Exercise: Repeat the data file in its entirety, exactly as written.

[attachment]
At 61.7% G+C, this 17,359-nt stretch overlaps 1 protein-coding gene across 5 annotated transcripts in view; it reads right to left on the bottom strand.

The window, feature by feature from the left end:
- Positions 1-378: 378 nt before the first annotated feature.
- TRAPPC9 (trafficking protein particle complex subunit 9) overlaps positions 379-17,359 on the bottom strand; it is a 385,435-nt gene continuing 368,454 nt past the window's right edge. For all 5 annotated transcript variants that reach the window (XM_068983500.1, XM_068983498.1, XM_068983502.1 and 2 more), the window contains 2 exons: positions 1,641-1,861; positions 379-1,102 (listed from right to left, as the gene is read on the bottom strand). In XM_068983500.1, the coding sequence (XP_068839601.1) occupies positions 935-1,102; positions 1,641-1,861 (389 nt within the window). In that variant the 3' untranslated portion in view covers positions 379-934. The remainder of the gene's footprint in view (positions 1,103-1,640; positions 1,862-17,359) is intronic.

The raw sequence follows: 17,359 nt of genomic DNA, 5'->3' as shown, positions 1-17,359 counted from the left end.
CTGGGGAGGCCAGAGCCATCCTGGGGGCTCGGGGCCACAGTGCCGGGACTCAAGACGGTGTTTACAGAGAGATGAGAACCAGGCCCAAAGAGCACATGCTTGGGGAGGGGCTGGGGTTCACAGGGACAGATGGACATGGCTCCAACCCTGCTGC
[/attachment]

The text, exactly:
At 61.7% G+C, this 17,359-nt stretch overlaps 1 protein-coding gene across 5 annotated transcripts in view; it reads right to left on the bottom strand.

The window, feature by feature from the left end:
- Positions 1-378: 378 nt before the first annotated feature.
- TRAPPC9 (trafficking protein particle complex subunit 9) overlaps positions 379-17,359 on the bottom strand; it is a 385,435-nt gene continuing 368,454 nt past the window's right edge. For all 5 annotated transcript variants that reach the window (XM_068983500.1, XM_068983498.1, XM_068983502.1 and 2 more), the window contains 2 exons: positions 1,641-1,861; positions 379-1,102 (listed from right to left, as the gene is read on the bottom strand). In XM_068983500.1, the coding sequence (XP_068839601.1) occupies positions 935-1,102; positions 1,641-1,861 (389 nt within the window). In that variant the 3' untranslated portion in view covers positions 379-934. The remainder of the gene's footprint in view (positions 1,103-1,640; positions 1,862-17,359) is intronic.

The raw sequence follows: 17,359 nt of genomic DNA, 5'->3' as shown, positions 1-17,359 counted from the left end.
CTGGGGAGGCCAGAGCCATCCTGGGGGCTCGGGGCCACAGTGCCGGGACTCAAGACGGTGTTTACAGAGAGATGAGAACCAGGCCCAAAGAGCACATGCTTGGGGAGGGGCTGGGGTTCACAGGGACAGATGGACATGGCTCCAACCCTGCTGC